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Warriors vs. Spurs

First-round playoff series

GAME 1: Saturday at Oakland, noon (ABC)

GAME 2: Monday at Oakland, 7:30 p.m. (TNT)

GAME 3: Thursday at San Antonio, 6:30 p.m. (TNT)

GAME 4: Sunday, April 22, at San Antonio, 12:30 p.m. (ABC)

GAME 5: Tuesday, April 24, at Oakland, TBD *

GAME 6: Thursday, April 26, at San Antonio, TBD *

GAME 7: Saturday, April 28, at Oakland, TBD *

* if necessary

OAKLAND — It used to be Andrew Bogut playing center for the Warriors.

Then, it was Zaza Pachulia. He was the Warriors’ starting center in all 85 games he played last season. With him as their starter, the Warriors won the championship.

They don’t have a starting center anymore. Head coach Steve Kerr benched Pachulia after the All-Star break and never named a replacement.

Now, Kerr uses a committee of centers, and won’t declare which one he’ll start in the playoff series against the San Antonio Spurs beginning Saturday at noon at Oracle Arena.

Kerr might start a different center every game. He wants to surprise the Spurs.

“It will be matchup-based,” Kerr said Friday after practice.

“(Based on) who is playing well and matchups and foul trouble,” he said. “There’s a reason we have been playing everybody over the last month at that position. We wanted to get a feel for who is best and certain combinations.”

There’s another reason the Warriors have been playing so many centers recently: The position has changed.

Clearly, it has been changing for decades. Conventional centers who stand in the post with their back to the basket and shoot hook shots are rare. Practically extinct.

Think Kareem Adbul Jabar and his skyhook. When was the last time someone even attempted a skyhook?

The changes have been drastic. Kerr put it into perspective.

“(Former Memphis Grizzlies head coach) David Fizdale is here, and we were talking about that. (Grizzlies center) Marc Gasol was Defensive Player of the Year five years ago. It’s now an entirely different league.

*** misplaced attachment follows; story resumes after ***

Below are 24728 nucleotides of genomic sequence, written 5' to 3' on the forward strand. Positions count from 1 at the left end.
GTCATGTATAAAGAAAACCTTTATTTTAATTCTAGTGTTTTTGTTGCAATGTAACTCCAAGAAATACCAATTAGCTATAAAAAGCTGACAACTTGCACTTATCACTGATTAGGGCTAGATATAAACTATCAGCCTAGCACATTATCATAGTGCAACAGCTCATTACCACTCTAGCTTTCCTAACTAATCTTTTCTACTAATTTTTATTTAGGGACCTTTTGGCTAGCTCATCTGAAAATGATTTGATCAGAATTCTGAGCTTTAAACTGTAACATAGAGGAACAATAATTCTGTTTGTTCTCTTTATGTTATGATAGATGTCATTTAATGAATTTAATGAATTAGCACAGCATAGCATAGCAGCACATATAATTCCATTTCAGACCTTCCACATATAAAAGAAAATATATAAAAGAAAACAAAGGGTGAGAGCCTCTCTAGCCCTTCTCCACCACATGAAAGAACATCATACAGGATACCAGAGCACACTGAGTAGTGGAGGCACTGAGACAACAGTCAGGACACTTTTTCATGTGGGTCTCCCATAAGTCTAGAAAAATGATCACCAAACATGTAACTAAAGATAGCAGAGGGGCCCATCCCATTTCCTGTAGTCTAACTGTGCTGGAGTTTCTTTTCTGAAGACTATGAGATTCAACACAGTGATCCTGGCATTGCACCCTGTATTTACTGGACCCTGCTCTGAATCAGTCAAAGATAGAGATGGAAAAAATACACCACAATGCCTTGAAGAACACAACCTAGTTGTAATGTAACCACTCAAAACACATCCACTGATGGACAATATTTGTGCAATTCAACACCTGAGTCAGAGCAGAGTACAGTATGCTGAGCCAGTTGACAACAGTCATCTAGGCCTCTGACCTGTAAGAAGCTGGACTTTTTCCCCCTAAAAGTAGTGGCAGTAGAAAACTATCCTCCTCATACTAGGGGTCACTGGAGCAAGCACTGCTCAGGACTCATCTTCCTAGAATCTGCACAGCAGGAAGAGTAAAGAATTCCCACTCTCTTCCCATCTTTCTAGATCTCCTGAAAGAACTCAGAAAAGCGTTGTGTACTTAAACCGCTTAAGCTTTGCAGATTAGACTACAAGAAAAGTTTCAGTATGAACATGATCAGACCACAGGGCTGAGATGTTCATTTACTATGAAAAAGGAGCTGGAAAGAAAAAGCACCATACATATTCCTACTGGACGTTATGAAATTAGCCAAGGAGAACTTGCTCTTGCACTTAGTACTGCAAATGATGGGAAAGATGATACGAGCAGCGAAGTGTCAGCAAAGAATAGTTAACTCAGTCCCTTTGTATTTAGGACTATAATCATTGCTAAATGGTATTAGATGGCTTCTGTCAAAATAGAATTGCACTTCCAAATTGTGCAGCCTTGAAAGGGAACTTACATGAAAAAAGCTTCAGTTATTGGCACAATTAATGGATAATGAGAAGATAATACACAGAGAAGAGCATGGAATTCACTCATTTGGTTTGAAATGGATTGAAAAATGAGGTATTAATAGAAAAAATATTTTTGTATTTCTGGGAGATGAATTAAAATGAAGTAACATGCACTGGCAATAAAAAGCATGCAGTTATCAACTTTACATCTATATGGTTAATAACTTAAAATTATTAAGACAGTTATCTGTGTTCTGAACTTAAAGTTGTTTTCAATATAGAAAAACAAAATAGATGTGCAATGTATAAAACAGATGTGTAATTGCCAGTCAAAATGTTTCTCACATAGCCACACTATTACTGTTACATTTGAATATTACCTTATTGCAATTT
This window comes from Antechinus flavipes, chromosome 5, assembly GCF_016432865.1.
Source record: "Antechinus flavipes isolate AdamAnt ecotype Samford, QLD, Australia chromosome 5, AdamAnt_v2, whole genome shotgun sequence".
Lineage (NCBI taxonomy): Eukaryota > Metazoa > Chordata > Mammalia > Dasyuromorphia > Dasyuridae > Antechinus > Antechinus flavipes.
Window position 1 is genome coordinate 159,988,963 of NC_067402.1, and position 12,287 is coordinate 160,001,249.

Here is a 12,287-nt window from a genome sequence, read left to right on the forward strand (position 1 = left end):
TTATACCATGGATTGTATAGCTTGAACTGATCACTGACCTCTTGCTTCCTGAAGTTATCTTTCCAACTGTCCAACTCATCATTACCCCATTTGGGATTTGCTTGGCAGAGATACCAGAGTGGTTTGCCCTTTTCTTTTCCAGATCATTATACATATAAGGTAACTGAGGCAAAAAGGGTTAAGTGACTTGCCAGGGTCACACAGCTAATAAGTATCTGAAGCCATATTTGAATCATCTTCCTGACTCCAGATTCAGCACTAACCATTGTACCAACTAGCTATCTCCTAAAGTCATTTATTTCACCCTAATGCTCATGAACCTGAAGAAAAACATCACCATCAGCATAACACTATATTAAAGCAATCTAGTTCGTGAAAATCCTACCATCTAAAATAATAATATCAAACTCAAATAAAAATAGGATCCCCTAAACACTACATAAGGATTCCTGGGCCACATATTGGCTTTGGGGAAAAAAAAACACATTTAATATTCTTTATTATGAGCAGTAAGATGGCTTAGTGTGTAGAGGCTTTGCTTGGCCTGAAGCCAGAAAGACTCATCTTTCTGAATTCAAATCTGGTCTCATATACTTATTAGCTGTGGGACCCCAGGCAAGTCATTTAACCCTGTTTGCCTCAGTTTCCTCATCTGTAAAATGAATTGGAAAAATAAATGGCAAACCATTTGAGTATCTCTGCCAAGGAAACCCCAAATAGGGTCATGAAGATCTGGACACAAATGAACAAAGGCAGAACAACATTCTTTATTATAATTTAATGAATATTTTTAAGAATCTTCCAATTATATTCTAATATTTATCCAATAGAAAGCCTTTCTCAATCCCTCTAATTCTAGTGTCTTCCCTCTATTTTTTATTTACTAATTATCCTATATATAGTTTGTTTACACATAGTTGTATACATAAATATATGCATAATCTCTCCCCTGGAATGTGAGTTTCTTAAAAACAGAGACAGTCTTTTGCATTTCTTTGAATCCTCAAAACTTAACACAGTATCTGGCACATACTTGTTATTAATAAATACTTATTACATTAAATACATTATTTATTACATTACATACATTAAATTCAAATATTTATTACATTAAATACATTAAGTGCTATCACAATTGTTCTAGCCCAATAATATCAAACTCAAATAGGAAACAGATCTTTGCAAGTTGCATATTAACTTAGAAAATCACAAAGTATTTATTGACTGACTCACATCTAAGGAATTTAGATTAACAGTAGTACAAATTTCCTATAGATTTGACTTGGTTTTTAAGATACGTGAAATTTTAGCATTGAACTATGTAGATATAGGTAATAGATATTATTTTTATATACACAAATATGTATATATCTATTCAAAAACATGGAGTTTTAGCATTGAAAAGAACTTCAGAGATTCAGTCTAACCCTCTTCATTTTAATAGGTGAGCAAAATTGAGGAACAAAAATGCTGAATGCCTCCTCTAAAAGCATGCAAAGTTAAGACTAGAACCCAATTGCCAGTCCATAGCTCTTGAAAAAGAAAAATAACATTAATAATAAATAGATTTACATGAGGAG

“Back then, it was shot-blocking, protecting the paint, switching on to another big. Now, Marc Gasol is asked to step out 30 feet from the basket. It’s entirely different.

“So, the guys you’re going to see as the leading defenders in the league are going to be more versatile. They’re going to be Draymond Green or (Utah Jazz center) Rudy Gobert. Gobert is so active. He’s obviously an incredible rim protector, but he can get out to the screen and roll.

“You almost have to be able to switch and guard multiple spots at that center spot, and that’s a difficult thing to do.”

While Kerr was describing Marc Gasol and his limitations, he may as well have been describing the Warriors’ former starting centers — Bogut and Pachulia.

Both were good low-post defenders who couldn’t guard players on the perimeter. Both were too big and too slow to play away from the basket. The NBA has passed them by.

The Warriors’ third-year big man Kevon Looney represents the new style of center. He’s small and quick — “only” 6-9, 220 pounds.

He played power forward at UCLA. Now, he’s too big to play power forward in the NBA.

“The last couple years, everybody wants to go small,” Looney said. “We used to be one of the only teams that went small. Now, we’re not even the smallest team out there a lot of the nights in the regular season.

“I didn’t play a lot of center growing up. For this team, I bring defensive versatility, being able to switch on a screen, being able to switch on guards and make plays that way. That’s something I have been trying to hone in all season. Now that the playoffs are here, I’ll be able to show it.”

In other words, he’s the anti-Bogut, the anti-Pachulia.

This past month, Looney, 22, led all Warriors centers in per-game minutes (23.7), points (8.1), rebounds (5.2), blocks (1.9) and steals (1.4).

He started just four games during the regular season, but could be the key member of the Warriors’ center committee in the series against the Spurs.

Looney might even start. Who knows?

“He’s ready,” Kerr said. “He is in his third year. He has been mentored for this role the last couple years by some of his teammates and assistant coaches — they have worked with him every day.

“Kevon is a really smart basketball player. He has a great feel, great awareness. I’m excited for him. The playoffs are fun. This will be his first real action.”

Looney will get more action if he plays well against the Spurs, but Kerr isn’t anointing anyone as the full-time guy.

“If you’re lucky, you have an incredibly versatile 5-man (center) who can guard multiple spots and be your starter and play 35 minutes,” Kerr said. “For us, we play by committee, because we have a lot of guys who do certain things really well. They’re all very different.”

One reporter asked Kerr who his starting center will be against San Antonio Saturday.

Kerr looked at him archly.

“I’ll just call (Popovich) and tell him directly,” Kerr joked.

Starting centers are hard to find these days.

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